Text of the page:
Answer: An individual must be at least 18 years of age to serve as a Merit Badge counselor.
Question: Once a volunteer is registered and approved as a Merit Badge counselor, is that registration for life?
Answer: Approvals for Merit Badge counselors and all other adult volunteer positions are valid for one year only and must be renewed annually.
Question: Can a Merit Badge counselor who works only with a single unit obtain only unit committee approval?
Answer: With no exceptions, all Merit Badge counselors must be approved by the local council's advancement committee.
Question: How many Merit Badges can a Merit Badge counselor support?
Answer: Merit badge counselors may be approved for as many badges as they are qualified. However, the local council's approving body may impose a limitation based upon the needs of the local council and individual districts.
Question: Can Merit Badge counselors coach their own sons or close relatives (for instance, a nephew)?
Answer: Yes, but only if the young man is part of a group of Scouts who are all working on the same Merit Badge. Approved counselors may coach any Boy Scout who contacts them through the proper procedures.
Keep in mind that the best experience for a Scout is exposure to a variety of Merit Badge counselors for diversity in adult contacts.
Question: Does that mean group instruction is allowed?
Answer: A Merit Badge counselor may make a presentation to a group of Scouts on a Merit Badge subject. However, unless the Merit Badge requirements specifically allow for a group project, each Scout still must complete the requirements individually, and the Scout must meet with a Merit Badge counselor (and his buddy) to complete the requirements.
Question: How many Merit Badges can a Scout earn by working with any single Merit Badge counselor?
Answer: A Scout may earn as many Merit Badges from a counselor as the counselor is qualified and approved to counsel. Again, the spirit of the program is to expose the Scout to a wide circle of adults to help broaden his perspective.
Question: How much time does a Scout have to complete all the requirements for a Merit Badge?
Answer: There is no time limit as long as the Scout completes all the necessary requirements by the time he reaches age 18.
Question: Can a Merit Badge counselor require a Scout to work beyond the specific requirements of the Merit Badge in order to challenge the Scout and allow him to discover more about the subject?
Answer: In fairness to all Scouts, additions, deletions, or other modifications to the requirements are not permitted. The requirements are to be completed exactly as written. However, a Merit Badge counselor may share additional information and resources that the Scout could use on his own to learn more and challenge himself.
Fact: The current edition of the Boy Scout Requirements book, #33215, is the official guide for rank advancement and Merit Badge requirements and it is published each year and available in January.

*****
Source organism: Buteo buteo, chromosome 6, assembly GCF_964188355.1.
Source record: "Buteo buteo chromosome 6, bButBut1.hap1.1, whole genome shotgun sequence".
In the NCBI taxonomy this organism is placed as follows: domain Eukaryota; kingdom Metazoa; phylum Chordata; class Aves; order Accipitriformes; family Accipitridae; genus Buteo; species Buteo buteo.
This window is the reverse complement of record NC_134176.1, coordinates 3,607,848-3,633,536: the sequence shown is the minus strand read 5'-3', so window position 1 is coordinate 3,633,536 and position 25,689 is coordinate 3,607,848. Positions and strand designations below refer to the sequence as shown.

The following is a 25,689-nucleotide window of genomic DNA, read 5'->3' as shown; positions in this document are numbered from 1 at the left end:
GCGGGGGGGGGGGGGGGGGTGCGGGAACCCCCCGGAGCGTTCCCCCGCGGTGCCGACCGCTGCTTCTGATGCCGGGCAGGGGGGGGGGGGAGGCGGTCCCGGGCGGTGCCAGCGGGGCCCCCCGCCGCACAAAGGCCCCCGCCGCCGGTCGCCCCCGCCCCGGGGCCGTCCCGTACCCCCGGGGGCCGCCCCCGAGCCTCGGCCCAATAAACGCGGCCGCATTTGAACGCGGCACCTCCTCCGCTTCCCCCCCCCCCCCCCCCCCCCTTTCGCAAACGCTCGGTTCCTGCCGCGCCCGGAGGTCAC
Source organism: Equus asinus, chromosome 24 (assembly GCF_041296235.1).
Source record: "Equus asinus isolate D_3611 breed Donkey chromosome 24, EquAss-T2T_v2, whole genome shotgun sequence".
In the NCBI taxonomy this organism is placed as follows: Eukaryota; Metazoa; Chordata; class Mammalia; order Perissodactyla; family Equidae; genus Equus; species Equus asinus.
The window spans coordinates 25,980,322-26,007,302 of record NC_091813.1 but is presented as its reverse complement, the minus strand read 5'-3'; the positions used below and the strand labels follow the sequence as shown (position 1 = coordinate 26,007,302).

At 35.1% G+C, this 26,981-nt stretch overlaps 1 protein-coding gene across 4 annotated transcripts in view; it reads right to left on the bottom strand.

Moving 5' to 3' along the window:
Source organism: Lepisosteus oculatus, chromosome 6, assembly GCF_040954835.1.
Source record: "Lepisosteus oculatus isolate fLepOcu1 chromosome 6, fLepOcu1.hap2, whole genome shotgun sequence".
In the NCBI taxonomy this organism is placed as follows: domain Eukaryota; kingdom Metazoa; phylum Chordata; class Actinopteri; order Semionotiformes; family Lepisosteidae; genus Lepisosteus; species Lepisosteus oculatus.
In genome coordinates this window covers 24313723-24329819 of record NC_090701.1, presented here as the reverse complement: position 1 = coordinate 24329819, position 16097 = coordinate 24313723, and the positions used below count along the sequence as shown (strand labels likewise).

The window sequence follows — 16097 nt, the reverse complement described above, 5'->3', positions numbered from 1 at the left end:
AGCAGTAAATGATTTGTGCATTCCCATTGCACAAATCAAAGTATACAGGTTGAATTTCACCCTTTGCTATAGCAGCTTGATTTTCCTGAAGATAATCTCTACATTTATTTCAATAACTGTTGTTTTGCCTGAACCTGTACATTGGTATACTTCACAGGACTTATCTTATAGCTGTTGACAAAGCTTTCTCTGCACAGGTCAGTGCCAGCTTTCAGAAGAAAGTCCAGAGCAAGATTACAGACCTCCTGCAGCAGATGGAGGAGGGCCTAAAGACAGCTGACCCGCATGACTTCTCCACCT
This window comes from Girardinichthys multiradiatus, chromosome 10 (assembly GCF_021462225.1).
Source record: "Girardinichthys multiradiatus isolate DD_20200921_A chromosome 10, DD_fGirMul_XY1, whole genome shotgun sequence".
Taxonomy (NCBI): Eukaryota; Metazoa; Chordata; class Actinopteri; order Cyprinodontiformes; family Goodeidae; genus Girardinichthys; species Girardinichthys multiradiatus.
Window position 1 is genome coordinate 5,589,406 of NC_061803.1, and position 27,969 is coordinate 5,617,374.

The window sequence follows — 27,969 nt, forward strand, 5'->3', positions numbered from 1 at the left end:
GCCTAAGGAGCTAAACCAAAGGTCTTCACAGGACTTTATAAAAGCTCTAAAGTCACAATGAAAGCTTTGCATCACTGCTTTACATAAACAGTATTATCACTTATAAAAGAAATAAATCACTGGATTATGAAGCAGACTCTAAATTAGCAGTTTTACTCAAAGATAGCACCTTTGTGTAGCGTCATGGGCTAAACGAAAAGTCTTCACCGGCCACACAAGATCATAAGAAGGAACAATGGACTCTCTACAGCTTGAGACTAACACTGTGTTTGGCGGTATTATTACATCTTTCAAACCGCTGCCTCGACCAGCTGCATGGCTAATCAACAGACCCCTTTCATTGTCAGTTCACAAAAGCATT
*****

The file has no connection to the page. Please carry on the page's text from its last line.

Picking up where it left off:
Question: What happens when the weather, locale, or some other circumstance makes meeting all of the conditions of the Merit Badge requirements impractical? Can substitute requirements be created for those stated?
Answer: No additions, deletions, or alterations are permitted. The requirements are to be completed exactly as written.
Question: If the requirements for a Merit Badge on the required list for the Eagle Scout rank vary among the Boy Scout Handbook, the Merit Badge pamphlet, and the Boy Scout Requirements book (current edition), which resource takes precedence?
Answer: The current edition of the Boy Scout Requirements book, #33215, lists the official set of requirements for rank advancement and for each individual Merit Badge.
Question: What is the buddy system, and why is it necessary?
Answer: The buddy system is a safety routine that calls for a Scout to be paired with a buddy whenever he participates in Scouting activities such as aquatics, cycling, or hiking, and when he meets with his Merit Badge counselor. It is a way for Scouts to look after one another, stay safe, and have more fun. During meetings with adult leaders, a Scout's buddy can be another Scout or friend, or a relative.
Common sense dictates that two adult counselors alone with only one Scout should be avoided.
Question: What BSA Youth Protection guidelines and leadership practices should a Merit Badge counselor be aware of whenever meeting with a Scout?
Answer: Be sure to follow the buddy system. Whenever a Merit Badge counselor meets with a Scout, there must always be a third person present. This third person may be any other adult familiar to the Scout such as his parent or guardian, or the Scout's "buddy," such as a friend, sibling, or other relative.
All adult volunteers are expected to complete BSA Youth Protection training within 90 days of assuming a leadership position. This training can be done through the BSA's Online Learning Center at http://olc.scouting.org. BSA Youth Protection training helps preserve a safe environment for young people and adult leaders so that they can all enjoy the Scouting program.